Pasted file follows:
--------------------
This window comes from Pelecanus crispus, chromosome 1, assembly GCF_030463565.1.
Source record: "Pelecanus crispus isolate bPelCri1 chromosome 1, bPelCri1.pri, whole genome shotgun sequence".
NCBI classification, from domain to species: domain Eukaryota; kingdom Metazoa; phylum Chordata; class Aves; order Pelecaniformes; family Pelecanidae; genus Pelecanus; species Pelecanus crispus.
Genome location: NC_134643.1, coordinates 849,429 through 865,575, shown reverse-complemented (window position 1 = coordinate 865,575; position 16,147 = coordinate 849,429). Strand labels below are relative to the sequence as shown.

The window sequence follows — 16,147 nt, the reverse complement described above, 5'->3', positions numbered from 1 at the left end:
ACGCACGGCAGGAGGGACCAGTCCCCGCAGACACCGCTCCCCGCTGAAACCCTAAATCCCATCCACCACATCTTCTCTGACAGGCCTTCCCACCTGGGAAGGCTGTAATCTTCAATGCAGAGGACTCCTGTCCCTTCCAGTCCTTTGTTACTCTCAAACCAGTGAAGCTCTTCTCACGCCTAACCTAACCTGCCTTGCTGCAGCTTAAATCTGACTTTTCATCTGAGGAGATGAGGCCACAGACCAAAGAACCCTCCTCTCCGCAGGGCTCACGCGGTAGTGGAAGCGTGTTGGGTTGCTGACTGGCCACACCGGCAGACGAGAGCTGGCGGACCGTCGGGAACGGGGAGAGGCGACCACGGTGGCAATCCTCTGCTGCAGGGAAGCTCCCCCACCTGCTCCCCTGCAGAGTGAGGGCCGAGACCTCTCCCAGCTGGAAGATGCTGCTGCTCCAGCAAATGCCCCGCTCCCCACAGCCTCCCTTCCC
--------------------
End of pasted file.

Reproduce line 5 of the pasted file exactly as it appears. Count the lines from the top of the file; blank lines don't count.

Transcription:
The window sequence follows — 16,147 nt, the reverse complement described above, 5'->3', positions numbered from 1 at the left end: